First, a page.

How to Drill a Water Bore


Most people do not think about the fresh water that flows underneath their property. But they can tap into the aquifer and have a free source of water, by expending a little labor effort and time. There are many portable drilling kits available for the do-it-yourself construction engineer. If you have a low water table, extended, deep drilling will not be necessary. Such drilling systems can pay for themselves in a few months of operation. You can drill a water bore, using a few hand tools.

Things You'll Need

  • Shovel
  • Hand drilling bore system
  • Pliers
  • Electric drill motor (1/2 to 3/4 chuck size, variable with reverse)
  • Pipe sections (three to 10 feet, threaded both sides, 3/4 inch)
  • Garden hose
  • Assistant
  • Torpedo level
  • Wood planks
  • Pipe plug (3/4-inch cap size)
  • Scout your location for the proposed water bore hole. Keep it distant from any septic tank, fertilized fields and animal pens. The ground should be relatively level. Dig a base hole using a shovel, deep and wide enough to accommodate the drill motor, with a deep enough sump to catch spill-over water. Two-feet square will serve for the base hole.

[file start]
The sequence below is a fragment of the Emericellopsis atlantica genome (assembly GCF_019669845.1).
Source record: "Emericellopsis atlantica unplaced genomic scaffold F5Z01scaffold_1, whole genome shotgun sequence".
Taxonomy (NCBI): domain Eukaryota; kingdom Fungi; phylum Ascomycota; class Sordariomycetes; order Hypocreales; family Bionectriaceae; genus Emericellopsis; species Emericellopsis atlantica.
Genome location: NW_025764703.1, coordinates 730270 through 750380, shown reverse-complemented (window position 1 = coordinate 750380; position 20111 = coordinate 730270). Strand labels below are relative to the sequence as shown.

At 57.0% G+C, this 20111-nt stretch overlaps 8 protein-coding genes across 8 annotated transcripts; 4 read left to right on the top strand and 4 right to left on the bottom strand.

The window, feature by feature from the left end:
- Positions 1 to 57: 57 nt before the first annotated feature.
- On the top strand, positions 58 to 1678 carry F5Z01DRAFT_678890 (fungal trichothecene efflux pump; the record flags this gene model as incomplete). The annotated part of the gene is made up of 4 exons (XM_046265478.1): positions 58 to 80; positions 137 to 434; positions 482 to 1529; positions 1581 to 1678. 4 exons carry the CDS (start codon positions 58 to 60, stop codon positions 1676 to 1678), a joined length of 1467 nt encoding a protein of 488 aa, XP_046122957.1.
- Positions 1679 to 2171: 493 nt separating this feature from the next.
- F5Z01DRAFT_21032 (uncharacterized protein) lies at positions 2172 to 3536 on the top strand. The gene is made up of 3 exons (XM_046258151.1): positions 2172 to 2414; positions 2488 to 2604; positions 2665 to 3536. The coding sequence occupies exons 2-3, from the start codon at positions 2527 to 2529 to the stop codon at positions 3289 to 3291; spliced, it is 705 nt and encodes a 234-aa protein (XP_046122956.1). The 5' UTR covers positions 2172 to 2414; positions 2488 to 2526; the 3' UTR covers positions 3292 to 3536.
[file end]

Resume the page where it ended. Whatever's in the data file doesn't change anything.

• Attach the bore drilling kit steel coupler to the 3/4-inch pipe, at one end. Screw the kit bit into the coupler and tighten it with pliers. Connect the kit reducing coupler on the other end of the 3/4-inch pipe. Three to five-foot sections of 3/4 inch pipe works best for ease of reach and applied pressure.

  • Connect a garden hose to the ball valve on the boring tool head. Place the kit drive head in the drill chuck and tighten it firmly with pliers. Place two planks of wood across the bore hole and use a torpedo level to sight in the vertical alignment. Hold the pipe and drill motor upright as straight as possible.

  • Have an assistant turn the garden hose on to low pressure. Turn the ball valve on the drilling tool and wait until you see the pipe fill with water. Have your assistant reduce the garden hose pressure until it has a small stream. Start the drill. Shove down with medium to hard pressure, while allowing the drill to achieve roughly 300 to 500 rpm (revolutions per minute). Normal boring speed equates to about one foot in depth for every minute of drill operation.

  • Stop the drill and turn off the garden hose when the first length of pipe nearly reaches the bore hole. Unfasten the drill pipe from the boring tool and fasten a new length of pipe on the end of it with a coupler. Continue drilling down, applying pressure until you run out of clearance.

  • Attach another length of pipe. Continue drilling until you see some spill-over from the bore hole or pipe coupler fitting. Stop the drill motor and shut the garden hose off. Screw a 3/4-inch cap plug on the end of the pipe with the pliers.

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